(A) A photograph showing ICV administered-solution containing 0.05% Evans Blue into the brain. Scale bar is 1 mm. (B) Effect of ICV administration of GnRH2 on food intake in the zebrafish. Each column and bar represents the mean and SEM, respectively, and the numbers in parentheses in the panels indicate the number of fish in each group. Significances of differences at each time point were evaluated by one-way ANOVA with the Bonferroni’s method in comparison with the vehicle-injected group (**P < 0.01).
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Figure 1: (A) A photograph showing ICV administered-solution containing 0.05% Evans Blue into the brain. Scale bar is 1 mm. (B) Effect of ICV administration of GnRH2 on food intake in the zebrafish. Each column and bar represents the mean and SEM, respectively, and the numbers in parentheses in the panels indicate the number of fish in each group. Significances of differences at each time point were evaluated by one-way ANOVA with the Bonferroni’s method in comparison with the vehicle-injected group (**P < 0.01).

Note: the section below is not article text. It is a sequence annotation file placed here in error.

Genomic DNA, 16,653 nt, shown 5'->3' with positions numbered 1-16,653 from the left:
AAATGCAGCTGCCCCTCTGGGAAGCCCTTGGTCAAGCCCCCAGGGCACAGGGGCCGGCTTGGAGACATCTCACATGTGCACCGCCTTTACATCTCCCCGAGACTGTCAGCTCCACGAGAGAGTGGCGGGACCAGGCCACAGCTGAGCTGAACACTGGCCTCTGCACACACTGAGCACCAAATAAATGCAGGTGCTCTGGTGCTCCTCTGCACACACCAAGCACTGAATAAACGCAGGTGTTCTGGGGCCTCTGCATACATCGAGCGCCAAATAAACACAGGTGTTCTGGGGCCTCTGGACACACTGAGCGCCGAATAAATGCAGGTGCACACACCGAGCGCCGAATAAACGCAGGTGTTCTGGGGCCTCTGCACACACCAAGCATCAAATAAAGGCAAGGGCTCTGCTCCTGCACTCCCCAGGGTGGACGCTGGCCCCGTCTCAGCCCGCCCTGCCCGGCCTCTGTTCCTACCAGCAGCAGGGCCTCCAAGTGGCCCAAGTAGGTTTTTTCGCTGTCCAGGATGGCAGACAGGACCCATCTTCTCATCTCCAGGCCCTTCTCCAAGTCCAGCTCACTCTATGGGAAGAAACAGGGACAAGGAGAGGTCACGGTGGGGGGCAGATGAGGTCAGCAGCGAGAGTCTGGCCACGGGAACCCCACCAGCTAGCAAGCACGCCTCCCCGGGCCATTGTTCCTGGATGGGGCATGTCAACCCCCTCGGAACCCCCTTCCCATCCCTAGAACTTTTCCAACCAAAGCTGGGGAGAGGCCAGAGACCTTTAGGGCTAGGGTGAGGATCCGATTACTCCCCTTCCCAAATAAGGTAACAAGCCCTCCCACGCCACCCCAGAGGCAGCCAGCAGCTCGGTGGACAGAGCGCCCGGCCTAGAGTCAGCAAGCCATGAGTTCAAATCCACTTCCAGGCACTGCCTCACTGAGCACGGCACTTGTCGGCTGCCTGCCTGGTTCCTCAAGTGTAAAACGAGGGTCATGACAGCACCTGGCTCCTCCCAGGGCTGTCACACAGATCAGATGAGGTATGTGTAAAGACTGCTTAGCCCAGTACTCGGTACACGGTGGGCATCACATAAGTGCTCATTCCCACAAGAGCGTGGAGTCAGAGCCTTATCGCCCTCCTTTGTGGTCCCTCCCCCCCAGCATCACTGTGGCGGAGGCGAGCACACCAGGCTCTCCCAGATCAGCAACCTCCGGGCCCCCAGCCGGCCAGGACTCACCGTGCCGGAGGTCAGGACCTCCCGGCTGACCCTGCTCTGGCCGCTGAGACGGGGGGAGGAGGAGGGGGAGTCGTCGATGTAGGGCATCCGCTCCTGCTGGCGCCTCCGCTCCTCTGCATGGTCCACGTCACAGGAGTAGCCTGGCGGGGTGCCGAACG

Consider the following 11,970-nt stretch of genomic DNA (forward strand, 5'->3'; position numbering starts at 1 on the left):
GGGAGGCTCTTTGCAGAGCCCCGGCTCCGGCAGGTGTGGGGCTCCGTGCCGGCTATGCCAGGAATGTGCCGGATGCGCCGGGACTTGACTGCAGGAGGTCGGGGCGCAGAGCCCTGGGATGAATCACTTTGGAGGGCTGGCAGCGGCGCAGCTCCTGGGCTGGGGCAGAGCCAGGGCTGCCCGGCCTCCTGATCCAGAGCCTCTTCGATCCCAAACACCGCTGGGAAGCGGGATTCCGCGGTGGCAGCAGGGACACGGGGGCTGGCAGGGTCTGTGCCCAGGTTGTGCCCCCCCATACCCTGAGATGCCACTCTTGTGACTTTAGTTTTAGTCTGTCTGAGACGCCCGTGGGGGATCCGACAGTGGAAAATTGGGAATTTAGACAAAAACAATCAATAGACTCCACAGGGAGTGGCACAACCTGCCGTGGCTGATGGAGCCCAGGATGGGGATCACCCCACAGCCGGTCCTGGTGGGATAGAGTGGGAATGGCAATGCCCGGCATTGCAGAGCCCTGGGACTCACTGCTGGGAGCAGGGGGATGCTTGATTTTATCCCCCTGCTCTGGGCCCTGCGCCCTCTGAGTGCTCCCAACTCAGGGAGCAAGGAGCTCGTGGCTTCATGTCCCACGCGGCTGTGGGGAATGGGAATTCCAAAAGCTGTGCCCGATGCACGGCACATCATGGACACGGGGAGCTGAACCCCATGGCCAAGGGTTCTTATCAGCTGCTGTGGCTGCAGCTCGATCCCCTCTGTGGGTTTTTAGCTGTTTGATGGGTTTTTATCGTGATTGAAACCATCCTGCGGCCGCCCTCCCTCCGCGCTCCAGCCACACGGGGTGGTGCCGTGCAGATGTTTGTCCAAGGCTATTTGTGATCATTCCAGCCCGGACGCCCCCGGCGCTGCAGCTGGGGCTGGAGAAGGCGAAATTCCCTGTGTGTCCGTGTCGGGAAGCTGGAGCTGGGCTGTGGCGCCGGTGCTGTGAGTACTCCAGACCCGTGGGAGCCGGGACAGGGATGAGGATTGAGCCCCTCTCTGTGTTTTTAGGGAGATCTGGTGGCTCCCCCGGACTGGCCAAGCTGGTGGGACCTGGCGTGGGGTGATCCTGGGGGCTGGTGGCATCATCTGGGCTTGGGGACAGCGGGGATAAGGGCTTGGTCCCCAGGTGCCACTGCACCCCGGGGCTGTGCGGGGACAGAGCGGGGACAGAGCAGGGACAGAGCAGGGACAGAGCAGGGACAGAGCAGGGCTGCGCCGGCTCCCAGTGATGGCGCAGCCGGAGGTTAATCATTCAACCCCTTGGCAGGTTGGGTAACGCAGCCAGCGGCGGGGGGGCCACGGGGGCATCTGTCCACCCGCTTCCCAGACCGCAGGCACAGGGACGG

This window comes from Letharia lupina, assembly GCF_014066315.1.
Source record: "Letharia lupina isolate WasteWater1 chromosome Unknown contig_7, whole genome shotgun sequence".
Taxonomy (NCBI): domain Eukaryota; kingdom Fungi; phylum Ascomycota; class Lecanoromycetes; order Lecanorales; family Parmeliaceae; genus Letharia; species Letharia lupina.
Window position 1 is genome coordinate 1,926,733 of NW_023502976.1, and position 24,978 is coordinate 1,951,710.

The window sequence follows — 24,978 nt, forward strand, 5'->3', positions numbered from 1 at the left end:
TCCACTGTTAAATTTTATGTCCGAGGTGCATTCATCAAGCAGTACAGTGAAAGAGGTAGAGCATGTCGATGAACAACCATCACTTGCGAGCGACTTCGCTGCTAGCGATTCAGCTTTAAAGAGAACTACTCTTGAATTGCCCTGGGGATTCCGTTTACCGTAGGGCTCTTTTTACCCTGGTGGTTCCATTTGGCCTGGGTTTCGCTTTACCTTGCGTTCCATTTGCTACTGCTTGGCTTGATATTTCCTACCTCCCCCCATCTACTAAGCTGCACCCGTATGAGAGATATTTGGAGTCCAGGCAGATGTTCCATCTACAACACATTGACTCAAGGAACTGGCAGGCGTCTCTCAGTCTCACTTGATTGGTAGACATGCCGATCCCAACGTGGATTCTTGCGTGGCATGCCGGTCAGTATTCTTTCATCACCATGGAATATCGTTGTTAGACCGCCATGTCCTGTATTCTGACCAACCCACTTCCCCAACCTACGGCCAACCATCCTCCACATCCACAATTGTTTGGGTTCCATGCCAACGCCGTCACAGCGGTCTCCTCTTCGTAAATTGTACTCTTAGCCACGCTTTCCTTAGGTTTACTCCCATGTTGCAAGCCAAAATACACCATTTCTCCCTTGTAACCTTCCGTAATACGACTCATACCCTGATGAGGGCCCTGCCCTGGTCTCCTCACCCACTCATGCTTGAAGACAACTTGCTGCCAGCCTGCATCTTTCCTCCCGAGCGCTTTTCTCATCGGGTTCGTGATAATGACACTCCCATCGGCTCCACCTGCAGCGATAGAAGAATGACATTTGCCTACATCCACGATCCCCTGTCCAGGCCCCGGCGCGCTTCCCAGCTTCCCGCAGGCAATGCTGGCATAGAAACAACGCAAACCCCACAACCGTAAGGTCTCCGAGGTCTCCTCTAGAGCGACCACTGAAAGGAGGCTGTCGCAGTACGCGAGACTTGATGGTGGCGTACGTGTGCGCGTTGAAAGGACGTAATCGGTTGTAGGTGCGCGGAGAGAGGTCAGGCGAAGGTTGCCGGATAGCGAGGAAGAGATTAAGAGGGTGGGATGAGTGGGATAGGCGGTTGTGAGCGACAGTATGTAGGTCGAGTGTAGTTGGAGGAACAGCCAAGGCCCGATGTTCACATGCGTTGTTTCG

Mentions: Details of the methods used for evaluating feeding behavior in zebrafish have been reported elsewhere (Yokobori et al., 2011, 2012). Each fish was normally fed before the experiments began at noon, and placed in a wet sponge under anesthesia with MS-222 (3-aminobenzoic acid ethyl ester; Sigma-Aldrich). A small part of the parietal bone was carefully removed using a surgical blade (No. 19, Futaba, Tokyo, Japan), and then 0.5 μl/g BW of GnRH2 at doses of 0.1 and 1 pmol/g BW was injected into the third ventricle of the brain using a small Hamilton syringe. The gap in the bone was then filled with a surgical agent (Aron Alpha, Sankyo, Japan). The accuracy of the injection site was confirmed after the experiment by examining whether Evans blue dye, injected at the same time, was present in the ventricle (Figure 1A). Control fish in each experiment were injected with the same volume of vehicle (less than 0.01% acetic acid diluted with saline) in the same way as for the experimental group. Each fish that had received an injection was individually placed in a small experimental tank (24 cm in diameter) containing 3.5 l of tap water, and supplied with food equivalent to 3% of its BW. Food intake was measured by directly observing and recording the number of diet pellets eaten by individual fish over 15 and 30 min of commencement of feeding.